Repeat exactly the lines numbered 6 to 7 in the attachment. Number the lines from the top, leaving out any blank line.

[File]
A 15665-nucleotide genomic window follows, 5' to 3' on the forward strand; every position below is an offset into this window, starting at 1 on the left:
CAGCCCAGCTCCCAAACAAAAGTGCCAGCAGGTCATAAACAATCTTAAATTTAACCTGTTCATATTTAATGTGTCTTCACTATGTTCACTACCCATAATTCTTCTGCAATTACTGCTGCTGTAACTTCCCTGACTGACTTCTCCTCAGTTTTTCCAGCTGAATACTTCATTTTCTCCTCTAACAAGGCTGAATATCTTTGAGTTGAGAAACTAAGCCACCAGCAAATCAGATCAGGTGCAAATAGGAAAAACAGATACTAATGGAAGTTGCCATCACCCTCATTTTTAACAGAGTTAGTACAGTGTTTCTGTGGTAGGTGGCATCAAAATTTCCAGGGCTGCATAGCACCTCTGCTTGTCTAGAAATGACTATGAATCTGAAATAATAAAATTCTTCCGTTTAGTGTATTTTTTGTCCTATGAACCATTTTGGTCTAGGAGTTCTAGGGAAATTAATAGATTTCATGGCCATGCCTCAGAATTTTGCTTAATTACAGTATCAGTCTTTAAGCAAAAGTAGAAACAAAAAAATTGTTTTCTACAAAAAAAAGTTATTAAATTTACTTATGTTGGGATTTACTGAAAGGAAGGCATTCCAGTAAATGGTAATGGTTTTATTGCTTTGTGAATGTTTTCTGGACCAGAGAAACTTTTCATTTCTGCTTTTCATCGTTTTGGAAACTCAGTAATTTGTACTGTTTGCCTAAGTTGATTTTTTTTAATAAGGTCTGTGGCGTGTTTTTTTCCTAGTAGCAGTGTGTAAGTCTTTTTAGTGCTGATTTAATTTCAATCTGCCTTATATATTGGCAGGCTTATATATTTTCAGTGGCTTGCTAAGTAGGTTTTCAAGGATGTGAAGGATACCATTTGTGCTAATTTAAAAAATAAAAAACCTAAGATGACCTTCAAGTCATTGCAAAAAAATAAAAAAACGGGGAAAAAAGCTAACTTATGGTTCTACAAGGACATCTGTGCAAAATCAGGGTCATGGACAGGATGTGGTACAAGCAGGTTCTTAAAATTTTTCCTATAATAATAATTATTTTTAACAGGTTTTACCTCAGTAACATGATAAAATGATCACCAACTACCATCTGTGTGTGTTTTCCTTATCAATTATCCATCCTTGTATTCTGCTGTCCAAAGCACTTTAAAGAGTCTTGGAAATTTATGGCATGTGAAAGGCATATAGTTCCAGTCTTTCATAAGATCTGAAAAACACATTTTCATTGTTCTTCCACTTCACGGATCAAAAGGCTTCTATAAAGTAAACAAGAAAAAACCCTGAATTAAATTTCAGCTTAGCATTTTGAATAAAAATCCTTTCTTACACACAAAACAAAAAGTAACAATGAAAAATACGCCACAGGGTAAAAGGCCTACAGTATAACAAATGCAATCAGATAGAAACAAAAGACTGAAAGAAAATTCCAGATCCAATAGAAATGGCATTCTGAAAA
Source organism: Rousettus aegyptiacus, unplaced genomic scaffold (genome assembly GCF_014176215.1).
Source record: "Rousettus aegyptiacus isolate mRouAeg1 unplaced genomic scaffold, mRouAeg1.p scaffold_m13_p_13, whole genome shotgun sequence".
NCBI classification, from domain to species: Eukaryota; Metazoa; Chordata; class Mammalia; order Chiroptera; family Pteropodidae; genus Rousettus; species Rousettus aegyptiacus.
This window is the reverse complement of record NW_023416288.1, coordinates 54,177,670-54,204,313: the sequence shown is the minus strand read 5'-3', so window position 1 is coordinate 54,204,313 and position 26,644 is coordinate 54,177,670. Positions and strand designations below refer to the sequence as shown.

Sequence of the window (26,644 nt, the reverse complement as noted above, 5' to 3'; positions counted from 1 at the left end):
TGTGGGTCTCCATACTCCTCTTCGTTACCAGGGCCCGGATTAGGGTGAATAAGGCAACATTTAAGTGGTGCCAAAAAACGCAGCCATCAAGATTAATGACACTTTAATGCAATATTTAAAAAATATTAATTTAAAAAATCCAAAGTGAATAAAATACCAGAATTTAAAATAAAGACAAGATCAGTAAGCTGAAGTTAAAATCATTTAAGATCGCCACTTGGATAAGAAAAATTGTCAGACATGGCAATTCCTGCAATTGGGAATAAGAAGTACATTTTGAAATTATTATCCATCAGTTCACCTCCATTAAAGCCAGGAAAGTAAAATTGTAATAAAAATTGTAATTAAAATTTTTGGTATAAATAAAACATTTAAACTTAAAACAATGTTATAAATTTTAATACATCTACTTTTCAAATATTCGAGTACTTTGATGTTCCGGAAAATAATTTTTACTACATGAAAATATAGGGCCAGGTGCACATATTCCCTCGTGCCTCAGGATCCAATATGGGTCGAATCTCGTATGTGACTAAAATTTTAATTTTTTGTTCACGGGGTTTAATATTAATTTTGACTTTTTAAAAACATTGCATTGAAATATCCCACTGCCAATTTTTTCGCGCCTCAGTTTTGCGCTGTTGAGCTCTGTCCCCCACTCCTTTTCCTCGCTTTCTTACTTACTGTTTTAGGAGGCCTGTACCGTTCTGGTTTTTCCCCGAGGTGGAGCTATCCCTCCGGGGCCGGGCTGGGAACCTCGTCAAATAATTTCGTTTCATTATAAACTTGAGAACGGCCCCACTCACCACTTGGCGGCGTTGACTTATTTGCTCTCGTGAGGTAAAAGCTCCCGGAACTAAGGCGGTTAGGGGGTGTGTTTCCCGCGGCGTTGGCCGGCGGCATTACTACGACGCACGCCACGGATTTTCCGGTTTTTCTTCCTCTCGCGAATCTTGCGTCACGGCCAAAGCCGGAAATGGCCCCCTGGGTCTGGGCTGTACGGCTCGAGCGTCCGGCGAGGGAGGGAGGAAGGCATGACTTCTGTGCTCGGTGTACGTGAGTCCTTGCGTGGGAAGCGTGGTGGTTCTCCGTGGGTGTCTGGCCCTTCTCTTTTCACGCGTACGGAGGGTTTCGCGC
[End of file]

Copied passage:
This window is the reverse complement of record NW_023416288.1, coordinates 54,177,670-54,204,313: the sequence shown is the minus strand read 5'-3', so window position 1 is coordinate 54,204,313 and position 26,644 is coordinate 54,177,670. Positions and strand designations below refer to the sequence as shown.

Sequence of the window (26,644 nt, the reverse complement as noted above, 5' to 3'; positions counted from 1 at the left end):